World’s largest wind farm planned for USA

US developer FPL Energy has announced plans to construct and operate a 300 MW wind farm along the Washington-Oregon border in the USA. The development will be the world’s largest wind farm and has been hailed by conservationists as a breakthrough in renewable energy.

FPL Energy, a subsidiary of Florida’s FPL Group, will build, own and operate the 450-turbine Stateline Wind Generating Project, while PacifiCorp Power Marketing Inc. (PPM) will purchase and market the entire output from the development phase for a 25-year period. Construction will begin in February 2001.

“It’s a spectacular breakthrough for northwest wind power and cause for celebration among friends of sustainable energy development everywhere,” said Ralph Cavanagh of the Natural Resources Defense Council.

The Stateline project will consist of 73 m-high windmills generating 200 MW in Washington and 100 MW in Oregon. PPM will market the power throughout the western US. The Bonneville Power Administration (BPA) and other utilities will supply hydropower resources to PPM to “shape” the variable wind energy, creating a reliable source of power for consumers.

“This is wind power on a grand scale,” said Terry Hudgens, PPM president.

Skanska invests in Brazilian hydro

Sweden’s Skanska BOT AB has invested around $15m in a new company created to build, own and operate the Ponte de Pedra hydropower project in Brazil.

Skanska’s Argentinean unit, Sade Skanska, together with Impreglio of Italy and Brazilian companies Servix and Inepar, will develop the 180 MW complex in Matto Grosso.

The consortium has received a concession from the Brazilian National Agency of Electric Energy (Aneel) to operate the power plant for 35 years.

Construction is due to start in spring 2001 and the plant will enter operation in 2004.

The $140m project is being financed with loans from the Brazilian development bank BNDES. An environmental impact assessment has been carried out, and the project has the approval of the Brazilian Ministry of the Environment.

Finance sealed for Mexican project

Alstom and US company Sithe Energies have received backing for the second phase of a 460 MW petroleum coke-fired power plant in Mexico. The project, at Tamuin in San Luis Potosi state, will receive backing from the Inter-American Development Bank, France’s Coface and the UK’s export credit agency, ECGD.

The $700m Termoelectrica Penoles plant is one of several projects in Mexico to have been farmed out to the private sector. It will supply power to one of the largest non-ferrous metallurgical complexes in Latin America, as well as to other facilities owned by Industrias Penoles, a refined silver producer.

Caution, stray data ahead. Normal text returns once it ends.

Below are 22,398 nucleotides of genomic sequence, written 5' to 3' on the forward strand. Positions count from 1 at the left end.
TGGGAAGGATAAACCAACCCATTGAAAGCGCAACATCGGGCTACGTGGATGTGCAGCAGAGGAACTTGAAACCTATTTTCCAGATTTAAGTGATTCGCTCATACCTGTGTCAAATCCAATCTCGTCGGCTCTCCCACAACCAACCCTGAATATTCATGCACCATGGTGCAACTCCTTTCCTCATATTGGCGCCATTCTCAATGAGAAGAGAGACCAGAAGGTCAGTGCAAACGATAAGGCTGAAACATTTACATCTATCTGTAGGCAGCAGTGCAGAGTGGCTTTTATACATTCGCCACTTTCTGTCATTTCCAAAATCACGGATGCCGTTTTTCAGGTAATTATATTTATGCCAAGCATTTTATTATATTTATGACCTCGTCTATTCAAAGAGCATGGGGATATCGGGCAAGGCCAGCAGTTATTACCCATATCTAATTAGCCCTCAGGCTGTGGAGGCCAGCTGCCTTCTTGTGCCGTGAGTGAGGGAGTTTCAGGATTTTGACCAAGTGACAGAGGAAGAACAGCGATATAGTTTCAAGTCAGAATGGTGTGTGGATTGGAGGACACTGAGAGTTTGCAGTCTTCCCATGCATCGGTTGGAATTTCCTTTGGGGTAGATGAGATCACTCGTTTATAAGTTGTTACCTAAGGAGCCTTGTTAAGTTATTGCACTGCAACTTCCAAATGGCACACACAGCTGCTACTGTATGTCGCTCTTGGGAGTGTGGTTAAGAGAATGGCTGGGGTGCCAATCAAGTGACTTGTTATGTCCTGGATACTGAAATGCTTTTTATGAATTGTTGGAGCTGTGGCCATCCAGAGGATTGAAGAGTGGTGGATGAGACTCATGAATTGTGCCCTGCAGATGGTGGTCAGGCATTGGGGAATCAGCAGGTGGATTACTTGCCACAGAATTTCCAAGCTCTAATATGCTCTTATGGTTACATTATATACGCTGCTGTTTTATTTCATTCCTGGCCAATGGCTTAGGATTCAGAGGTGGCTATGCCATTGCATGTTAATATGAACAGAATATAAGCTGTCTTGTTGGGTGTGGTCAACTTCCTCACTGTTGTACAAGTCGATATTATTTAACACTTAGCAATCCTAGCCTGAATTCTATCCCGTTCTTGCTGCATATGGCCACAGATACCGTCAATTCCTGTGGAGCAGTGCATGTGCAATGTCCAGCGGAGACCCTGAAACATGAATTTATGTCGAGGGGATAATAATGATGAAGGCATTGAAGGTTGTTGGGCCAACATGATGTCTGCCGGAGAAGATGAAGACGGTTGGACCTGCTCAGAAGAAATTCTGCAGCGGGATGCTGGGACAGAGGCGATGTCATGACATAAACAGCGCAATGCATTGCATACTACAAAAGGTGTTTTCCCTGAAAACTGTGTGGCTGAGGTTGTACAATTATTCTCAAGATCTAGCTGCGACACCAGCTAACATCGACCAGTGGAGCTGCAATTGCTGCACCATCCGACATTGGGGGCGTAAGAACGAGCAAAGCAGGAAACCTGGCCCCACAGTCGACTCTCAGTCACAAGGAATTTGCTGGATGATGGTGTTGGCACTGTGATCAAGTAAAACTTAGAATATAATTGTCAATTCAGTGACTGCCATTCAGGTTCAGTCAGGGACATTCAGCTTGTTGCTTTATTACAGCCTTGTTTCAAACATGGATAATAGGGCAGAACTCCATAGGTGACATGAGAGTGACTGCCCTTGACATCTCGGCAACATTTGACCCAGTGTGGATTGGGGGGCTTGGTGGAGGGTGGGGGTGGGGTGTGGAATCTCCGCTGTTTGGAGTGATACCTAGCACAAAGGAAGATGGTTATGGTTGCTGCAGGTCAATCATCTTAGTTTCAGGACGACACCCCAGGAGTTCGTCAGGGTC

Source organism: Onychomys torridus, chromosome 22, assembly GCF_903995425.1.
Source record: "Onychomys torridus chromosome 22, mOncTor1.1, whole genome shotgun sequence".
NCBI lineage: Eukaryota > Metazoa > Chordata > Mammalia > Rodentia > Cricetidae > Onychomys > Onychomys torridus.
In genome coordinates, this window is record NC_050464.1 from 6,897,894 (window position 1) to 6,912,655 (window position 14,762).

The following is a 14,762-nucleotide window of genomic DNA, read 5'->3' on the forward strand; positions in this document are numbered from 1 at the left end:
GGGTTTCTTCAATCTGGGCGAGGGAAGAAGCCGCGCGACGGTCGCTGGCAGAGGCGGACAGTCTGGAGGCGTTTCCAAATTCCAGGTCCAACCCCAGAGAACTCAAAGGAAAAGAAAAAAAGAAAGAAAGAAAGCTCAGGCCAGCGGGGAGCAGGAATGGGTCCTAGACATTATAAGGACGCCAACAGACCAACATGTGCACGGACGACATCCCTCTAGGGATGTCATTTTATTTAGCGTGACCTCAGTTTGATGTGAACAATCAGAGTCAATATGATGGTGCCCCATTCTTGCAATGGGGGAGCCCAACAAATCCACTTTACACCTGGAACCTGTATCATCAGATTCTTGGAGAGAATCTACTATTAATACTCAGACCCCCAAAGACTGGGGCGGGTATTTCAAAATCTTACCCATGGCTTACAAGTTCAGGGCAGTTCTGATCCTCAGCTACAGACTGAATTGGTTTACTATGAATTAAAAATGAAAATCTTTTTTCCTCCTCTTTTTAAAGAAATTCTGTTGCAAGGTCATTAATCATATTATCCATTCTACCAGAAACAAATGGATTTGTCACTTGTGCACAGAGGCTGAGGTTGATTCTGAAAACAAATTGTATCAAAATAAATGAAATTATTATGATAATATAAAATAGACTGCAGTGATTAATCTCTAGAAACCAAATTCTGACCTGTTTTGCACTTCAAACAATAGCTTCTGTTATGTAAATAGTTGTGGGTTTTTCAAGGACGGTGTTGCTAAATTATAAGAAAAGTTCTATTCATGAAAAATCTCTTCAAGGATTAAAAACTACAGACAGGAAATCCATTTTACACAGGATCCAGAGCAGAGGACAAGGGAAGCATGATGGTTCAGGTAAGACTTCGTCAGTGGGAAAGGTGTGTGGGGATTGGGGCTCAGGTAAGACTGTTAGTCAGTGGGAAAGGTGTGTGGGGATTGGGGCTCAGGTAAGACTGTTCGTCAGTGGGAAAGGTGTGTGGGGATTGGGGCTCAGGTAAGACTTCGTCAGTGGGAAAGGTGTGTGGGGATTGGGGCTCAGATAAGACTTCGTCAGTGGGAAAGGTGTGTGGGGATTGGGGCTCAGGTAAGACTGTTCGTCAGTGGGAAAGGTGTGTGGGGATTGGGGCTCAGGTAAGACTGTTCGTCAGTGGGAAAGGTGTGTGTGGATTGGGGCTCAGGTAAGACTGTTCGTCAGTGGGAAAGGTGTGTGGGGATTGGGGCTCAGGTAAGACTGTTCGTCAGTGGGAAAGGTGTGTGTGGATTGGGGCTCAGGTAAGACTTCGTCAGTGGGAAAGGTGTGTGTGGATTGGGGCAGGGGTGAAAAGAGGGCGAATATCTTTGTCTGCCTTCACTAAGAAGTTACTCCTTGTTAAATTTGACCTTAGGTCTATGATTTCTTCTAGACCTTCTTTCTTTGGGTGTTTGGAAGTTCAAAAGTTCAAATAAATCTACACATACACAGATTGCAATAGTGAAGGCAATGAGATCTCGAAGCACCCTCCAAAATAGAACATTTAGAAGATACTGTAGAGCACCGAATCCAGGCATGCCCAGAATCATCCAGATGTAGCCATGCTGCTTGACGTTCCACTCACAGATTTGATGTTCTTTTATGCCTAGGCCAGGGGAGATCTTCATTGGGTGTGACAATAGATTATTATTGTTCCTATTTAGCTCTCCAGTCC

Penoles is expected to improve the reliability of electricity supplies in northeastern Mexico.

Wind agreement for Argentina

Spanish companies Endesa and Elecnor have signed an agreement with Energias Argentinas SA (Enarsa) to develop 3000 MW of wind capacity in Argentina. The alliance has received the approval of the Argentine government and will see wind farms installed in Patagonia, Rio Negro, Chubut, Neuquen and Santa Cruz.

The strategic alliance has been signed by the companies’ wholly owned energy subsidiaries Enerfin – owned by Grupo Elecnor – and Endesa Cogeneracion y Renovables. Enarsa will initially develop 280 MW of capacity in Chubut and Neuquen on a turnkey basis using equipment supplied by Made, a subsidiary of Endesa.

The plans have the approval of the regional governments.

Pantellos open for business

Pantellos, the on-line utility supplies marketplace, began trading in January 2001 and has announced that it has signed up 12 new suppliers. The company, founded by 21 North American utility and energy companies, hailed the move as a new era in supply chain management.

The first transaction took place between Ohio-based Cinergy and Breton Safety, a San Francisco-based supplier of health, safety and environmental products. Companies can purchase supplies via Pantellos ranging from office supplies to equipment for maintenance activities.

“Utilities spend more than $130bn annually in the United States to plan, construct, repair and operate their plants and distribution systems,” said Pantellos CEO Graham Collins.

Pantellos was founded seven months ago to explore the opportunities presented by the Internet and e-commerce.